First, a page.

17 That the question was put to me: Did you publish list of candidates standing nominated to contest the presidential election of 21st April, 2007 as mandatorily required in the Electoral Act?

That in answer to the above question I say that: Yes.

18. That the question was put to me: If yes, on what date was the publication and have you annexed a certified true copy of same to your answer?

That in answer to the above question f say that: The list was first published on February 23rd, 2007. Following the judgment of the Supreme Court on April, 16, 2007 another list was published a copy of which is here shown to me and marked exhibit M12. As can be seen, the names of the Petitioners, ALHAJI ATIKU ABUBAKAR and SENATOR BEN OBI appeared on the list.

19.That the question was put to me: Did you communicate to the petitioners or to the public, the fact that the name of 1st and 2nd Petitioners had been restored to the list of candidates after the judgment of the Supreme Court delivered on Tuesday 16th April, 2007?

That in answer to the above question I say that: Yes, After the judgment of the Supreme Court of April 16, 2007, I as the Chief Electoral Officer and Chairman of INEC, and the Independent National Electoral Commission as a body communicated to the public (on April 16:” and thereafter) that the Commission had obeyed the Supreme Court decision concerning the candidature of the petitioner.

20.That the question was put to me: If you answer question 16, yes, on what date did you publish a fresh list of candidates standing nominated to contest the presidential election inclusive of 1 Petitioner?

That in answer to the above question I say that: The Amended list was published 01 April 16, 2007.

21.That the question was put to me: On what date did you display the voters registers used for the presidential election and up till what date did you sustain the display?

That in answer to the above question I say that: The voters list for the presidel1tial election was the same list used for other elections as produced and displayed by the Independent National Electoral Commission. INEC

Displayed the voters list for purposes of public scrutiny from Saturday February 5th 2007 to February 10 in the first instance for corrections and objections. Additional display was made from March 30 and sustained throughout to election period to guide vioters to the polling units.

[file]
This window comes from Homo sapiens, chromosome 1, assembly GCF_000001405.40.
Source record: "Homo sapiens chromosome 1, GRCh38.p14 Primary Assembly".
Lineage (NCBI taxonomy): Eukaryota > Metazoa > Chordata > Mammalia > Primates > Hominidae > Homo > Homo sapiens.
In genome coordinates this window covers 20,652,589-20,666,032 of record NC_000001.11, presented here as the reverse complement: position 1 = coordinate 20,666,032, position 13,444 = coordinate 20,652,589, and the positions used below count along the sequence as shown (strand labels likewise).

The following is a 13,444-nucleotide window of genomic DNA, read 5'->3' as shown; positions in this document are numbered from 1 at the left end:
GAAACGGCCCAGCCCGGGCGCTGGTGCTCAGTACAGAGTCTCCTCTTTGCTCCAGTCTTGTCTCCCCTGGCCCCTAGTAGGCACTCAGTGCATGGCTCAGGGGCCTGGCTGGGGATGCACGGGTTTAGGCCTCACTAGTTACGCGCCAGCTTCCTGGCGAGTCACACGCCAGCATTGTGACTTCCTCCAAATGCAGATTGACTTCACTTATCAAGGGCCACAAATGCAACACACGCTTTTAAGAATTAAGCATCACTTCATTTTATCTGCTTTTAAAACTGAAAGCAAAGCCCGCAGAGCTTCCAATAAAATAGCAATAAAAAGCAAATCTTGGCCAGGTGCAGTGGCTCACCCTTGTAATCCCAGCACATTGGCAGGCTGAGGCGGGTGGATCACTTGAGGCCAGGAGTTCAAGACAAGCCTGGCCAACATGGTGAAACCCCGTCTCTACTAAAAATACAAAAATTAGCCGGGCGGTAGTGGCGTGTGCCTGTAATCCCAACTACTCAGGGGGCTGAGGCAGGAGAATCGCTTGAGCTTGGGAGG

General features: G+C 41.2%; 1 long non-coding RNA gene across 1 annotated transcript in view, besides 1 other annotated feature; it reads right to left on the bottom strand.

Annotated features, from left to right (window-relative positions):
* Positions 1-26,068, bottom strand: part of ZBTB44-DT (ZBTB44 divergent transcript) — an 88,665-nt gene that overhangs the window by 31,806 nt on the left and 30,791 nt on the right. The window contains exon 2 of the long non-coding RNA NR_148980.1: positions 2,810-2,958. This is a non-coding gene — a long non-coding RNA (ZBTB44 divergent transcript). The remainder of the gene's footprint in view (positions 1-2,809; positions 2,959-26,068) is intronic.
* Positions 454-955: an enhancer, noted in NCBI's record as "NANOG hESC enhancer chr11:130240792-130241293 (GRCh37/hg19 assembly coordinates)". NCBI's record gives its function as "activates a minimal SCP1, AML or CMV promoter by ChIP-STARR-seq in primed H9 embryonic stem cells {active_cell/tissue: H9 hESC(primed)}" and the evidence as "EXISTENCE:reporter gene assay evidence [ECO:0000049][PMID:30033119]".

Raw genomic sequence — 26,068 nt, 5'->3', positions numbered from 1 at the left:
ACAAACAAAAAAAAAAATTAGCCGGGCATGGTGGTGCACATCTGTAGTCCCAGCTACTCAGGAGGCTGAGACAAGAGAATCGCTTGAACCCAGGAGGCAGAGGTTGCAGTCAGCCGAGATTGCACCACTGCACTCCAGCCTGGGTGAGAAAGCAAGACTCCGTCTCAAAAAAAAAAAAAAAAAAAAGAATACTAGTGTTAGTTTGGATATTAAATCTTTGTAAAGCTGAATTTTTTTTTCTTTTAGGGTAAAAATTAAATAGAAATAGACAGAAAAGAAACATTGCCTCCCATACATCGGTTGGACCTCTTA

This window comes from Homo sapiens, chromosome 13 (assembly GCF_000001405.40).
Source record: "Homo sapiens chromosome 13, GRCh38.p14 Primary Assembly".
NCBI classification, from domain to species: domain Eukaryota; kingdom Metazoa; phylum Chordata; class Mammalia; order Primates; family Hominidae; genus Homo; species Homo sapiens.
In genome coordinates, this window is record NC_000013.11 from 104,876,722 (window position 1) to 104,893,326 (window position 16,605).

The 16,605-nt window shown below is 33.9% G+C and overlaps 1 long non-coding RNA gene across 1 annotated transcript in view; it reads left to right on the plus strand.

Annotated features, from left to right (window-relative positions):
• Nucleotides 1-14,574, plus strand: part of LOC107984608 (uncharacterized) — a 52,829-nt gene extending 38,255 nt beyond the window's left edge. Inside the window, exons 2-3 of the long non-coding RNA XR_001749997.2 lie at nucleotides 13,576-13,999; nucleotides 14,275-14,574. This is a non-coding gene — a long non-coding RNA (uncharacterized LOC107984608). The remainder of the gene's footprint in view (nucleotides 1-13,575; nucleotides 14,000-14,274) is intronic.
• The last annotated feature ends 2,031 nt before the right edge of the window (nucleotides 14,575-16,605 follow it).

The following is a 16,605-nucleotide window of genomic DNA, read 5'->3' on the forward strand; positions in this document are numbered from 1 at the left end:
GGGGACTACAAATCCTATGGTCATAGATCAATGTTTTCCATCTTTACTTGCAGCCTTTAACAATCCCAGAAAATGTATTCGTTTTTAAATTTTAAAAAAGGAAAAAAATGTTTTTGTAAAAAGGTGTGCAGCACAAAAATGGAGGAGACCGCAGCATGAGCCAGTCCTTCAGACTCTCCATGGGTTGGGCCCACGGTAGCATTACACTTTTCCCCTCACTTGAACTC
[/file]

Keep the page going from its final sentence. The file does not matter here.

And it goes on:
22. That the question was put to me: Was there objection to the list, and if so, did you indicate in your, answer the correction made to the list, in respect of each of the state listed in question no. 10.

That in answer to the above question I say that: To the best of my knowledge, claims and objections were handled at the various state and local government offices of INEC and corrections made as necessary.

23. That the question was put to me: Did you award, or authorize the award of a contract for the erection of voting cubicles to be used for thumb-printing ballot papers in secret before dropping same in the ballot boxes in the open, in any of the polling stations during the presidential election?

That in answer to the above question I say that: To the best of my knowledge, the independent National Electoral Commission of Nigeria did not award any contract for “the erection of voting cubicles.” INEC awarded contracts for the supply of mobile or collapsible cubicles for the 2007 elections.

24. That the question was put to me: How much was the contract, and to whom was the contract awarded?

That in the answer to the above question I say that: Following my answer to question 23 above, no answer is available for this question since no such contract was awarded.

25. That the question was put to me: Was the contract executed?

That in answer to the above question I say that: As indicated in my answer to question 23 above, no such contract as described in question 23 exists.

26. That the question was put to me: If yes, can you list the locations of the polling units in each of the states mentioned in question No. 10 where such voting cubicles were erected?

That in answer to the above question I say that: As indicated in my answer to question 23 above, no such contract as described in question 23 exists.

27. That the question was put to me: Have you annexed to your answer the certificate of completion issued to the said contractor showing that it had performed the contract?

Following my answer to question 23 above, no answer is available for this question since no such contract as described in question 23 exists.